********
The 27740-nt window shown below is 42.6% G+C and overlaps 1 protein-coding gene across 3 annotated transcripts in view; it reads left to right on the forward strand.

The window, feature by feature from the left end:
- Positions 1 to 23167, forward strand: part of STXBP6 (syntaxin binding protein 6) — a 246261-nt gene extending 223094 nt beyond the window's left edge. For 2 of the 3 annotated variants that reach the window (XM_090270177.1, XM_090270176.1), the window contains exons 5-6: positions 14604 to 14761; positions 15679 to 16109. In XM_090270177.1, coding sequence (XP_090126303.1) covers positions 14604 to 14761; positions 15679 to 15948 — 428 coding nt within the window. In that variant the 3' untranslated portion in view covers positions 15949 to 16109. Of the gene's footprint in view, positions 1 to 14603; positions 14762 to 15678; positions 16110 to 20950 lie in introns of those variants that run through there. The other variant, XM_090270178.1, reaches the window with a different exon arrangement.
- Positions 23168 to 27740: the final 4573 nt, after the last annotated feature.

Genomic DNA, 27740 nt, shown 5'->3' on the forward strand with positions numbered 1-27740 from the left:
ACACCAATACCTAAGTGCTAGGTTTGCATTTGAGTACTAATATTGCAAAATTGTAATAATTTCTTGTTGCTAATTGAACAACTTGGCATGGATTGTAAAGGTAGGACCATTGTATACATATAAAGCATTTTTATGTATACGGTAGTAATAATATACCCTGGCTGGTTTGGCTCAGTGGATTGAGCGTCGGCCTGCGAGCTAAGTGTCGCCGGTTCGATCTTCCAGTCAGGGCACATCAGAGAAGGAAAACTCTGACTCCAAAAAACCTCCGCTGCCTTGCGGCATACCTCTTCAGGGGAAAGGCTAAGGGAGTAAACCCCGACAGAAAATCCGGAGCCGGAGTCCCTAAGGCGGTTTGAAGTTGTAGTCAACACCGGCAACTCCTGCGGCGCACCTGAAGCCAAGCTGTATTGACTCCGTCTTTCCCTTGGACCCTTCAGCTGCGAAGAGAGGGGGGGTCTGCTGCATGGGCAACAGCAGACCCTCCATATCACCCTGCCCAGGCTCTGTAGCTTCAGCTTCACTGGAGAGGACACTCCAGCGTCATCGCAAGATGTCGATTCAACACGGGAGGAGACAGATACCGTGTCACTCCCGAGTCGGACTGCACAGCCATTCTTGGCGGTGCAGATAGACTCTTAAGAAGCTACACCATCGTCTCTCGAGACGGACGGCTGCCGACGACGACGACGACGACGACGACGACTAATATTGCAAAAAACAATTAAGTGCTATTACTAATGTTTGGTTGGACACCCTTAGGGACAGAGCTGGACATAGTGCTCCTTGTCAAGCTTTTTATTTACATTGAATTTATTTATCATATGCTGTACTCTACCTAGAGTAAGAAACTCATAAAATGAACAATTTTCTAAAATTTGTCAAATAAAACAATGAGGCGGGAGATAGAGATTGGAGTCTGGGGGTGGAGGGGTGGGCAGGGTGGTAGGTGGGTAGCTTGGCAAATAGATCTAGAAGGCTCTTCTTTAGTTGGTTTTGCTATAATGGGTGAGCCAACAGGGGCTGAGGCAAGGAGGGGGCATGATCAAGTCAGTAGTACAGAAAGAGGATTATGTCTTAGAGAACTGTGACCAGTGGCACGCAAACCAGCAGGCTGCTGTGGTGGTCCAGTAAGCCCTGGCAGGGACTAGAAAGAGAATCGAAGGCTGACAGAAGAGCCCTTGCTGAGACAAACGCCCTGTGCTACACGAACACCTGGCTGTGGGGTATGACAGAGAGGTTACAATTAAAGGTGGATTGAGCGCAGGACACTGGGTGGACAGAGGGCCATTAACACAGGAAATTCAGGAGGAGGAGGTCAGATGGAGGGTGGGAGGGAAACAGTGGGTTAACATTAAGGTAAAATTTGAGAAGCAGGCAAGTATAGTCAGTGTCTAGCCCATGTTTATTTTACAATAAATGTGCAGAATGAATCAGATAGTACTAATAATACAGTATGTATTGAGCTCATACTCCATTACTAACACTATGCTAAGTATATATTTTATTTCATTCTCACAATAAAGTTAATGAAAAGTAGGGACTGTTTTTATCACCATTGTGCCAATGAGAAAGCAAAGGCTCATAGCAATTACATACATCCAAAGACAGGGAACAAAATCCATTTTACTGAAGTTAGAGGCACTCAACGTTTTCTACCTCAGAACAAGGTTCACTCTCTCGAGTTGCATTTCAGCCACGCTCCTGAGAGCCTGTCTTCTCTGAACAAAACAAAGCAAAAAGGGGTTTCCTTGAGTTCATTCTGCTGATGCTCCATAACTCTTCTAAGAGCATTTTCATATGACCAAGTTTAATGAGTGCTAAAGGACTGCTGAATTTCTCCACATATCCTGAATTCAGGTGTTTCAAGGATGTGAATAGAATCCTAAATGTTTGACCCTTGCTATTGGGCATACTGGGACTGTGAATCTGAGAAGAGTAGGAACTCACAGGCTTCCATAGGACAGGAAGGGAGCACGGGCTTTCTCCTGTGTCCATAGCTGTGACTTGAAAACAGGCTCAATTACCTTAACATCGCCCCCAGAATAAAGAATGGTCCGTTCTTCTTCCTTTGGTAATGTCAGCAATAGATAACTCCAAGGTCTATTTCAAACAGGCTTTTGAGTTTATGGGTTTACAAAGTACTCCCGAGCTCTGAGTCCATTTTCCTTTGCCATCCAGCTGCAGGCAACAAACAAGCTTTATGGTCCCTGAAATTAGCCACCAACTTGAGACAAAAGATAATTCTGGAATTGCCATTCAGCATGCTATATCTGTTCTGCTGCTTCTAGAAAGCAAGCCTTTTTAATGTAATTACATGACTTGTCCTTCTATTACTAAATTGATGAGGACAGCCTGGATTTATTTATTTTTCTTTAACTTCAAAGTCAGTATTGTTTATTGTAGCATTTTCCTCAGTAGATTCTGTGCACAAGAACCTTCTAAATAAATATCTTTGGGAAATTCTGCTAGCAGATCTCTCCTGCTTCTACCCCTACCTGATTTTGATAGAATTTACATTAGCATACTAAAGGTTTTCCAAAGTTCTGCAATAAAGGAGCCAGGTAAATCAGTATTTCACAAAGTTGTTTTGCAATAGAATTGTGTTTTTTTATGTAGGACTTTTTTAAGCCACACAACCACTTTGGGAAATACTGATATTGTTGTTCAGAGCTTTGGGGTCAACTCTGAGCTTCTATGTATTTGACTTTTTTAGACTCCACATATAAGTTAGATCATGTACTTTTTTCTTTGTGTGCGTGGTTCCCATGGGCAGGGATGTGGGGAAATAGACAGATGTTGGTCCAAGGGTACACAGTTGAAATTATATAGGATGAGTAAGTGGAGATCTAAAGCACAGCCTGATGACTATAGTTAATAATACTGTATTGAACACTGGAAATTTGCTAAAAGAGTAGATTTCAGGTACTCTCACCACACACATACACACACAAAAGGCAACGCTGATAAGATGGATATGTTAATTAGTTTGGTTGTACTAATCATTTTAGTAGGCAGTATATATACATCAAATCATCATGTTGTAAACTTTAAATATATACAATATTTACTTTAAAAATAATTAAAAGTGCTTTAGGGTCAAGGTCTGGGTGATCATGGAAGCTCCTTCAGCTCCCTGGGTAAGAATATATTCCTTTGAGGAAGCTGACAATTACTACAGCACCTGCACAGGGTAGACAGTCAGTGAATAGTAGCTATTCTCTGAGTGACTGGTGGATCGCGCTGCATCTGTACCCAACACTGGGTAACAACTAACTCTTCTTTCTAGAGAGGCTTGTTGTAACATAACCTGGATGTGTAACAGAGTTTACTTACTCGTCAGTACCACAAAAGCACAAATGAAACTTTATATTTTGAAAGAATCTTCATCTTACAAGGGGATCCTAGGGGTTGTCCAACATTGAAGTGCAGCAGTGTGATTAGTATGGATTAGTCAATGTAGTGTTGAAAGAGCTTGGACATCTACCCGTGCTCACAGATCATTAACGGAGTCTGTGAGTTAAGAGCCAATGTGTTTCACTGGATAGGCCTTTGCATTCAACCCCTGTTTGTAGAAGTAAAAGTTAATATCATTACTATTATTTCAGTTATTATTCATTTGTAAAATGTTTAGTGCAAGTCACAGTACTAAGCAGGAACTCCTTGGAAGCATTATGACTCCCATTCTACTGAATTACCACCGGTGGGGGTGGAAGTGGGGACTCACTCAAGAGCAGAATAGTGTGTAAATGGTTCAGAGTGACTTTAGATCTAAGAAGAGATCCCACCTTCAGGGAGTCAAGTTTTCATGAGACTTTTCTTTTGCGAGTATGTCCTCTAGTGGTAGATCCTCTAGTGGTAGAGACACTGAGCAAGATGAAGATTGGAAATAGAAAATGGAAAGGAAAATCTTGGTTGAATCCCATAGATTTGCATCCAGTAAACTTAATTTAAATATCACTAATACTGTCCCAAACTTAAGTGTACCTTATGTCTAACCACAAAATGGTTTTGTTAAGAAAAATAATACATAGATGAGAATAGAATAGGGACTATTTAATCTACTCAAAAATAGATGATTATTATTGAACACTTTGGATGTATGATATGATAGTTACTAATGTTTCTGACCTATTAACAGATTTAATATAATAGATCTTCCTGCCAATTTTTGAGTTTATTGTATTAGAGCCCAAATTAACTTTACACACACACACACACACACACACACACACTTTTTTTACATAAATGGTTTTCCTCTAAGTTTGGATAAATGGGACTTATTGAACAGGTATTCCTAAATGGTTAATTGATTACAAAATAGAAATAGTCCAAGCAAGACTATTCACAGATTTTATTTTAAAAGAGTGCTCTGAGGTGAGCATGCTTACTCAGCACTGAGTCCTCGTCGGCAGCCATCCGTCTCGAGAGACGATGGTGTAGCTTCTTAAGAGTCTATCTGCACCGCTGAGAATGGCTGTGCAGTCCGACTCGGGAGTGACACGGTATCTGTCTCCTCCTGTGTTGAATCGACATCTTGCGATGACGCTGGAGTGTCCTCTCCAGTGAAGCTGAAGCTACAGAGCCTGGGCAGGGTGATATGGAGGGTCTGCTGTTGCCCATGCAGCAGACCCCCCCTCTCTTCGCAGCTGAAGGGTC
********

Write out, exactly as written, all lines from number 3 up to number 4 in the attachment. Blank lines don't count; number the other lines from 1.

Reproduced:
- Positions 1 to 23167, forward strand: part of STXBP6 (syntaxin binding protein 6) — a 246261-nt gene extending 223094 nt beyond the window's left edge. For 2 of the 3 annotated variants that reach the window (XM_090270177.1, XM_090270176.1), the window contains exons 5-6: positions 14604 to 14761; positions 15679 to 16109. In XM_090270177.1, coding sequence (XP_090126303.1) covers positions 14604 to 14761; positions 15679 to 15948 — 428 coding nt within the window. In that variant the 3' untranslated portion in view covers positions 15949 to 16109. Of the gene's footprint in view, positions 1 to 14603; positions 14762 to 15678; positions 16110 to 20950 lie in introns of those variants that run through there. The other variant, XM_090270178.1, reaches the window with a different exon arrangement.
- Positions 23168 to 27740: the final 4573 nt, after the last annotated feature.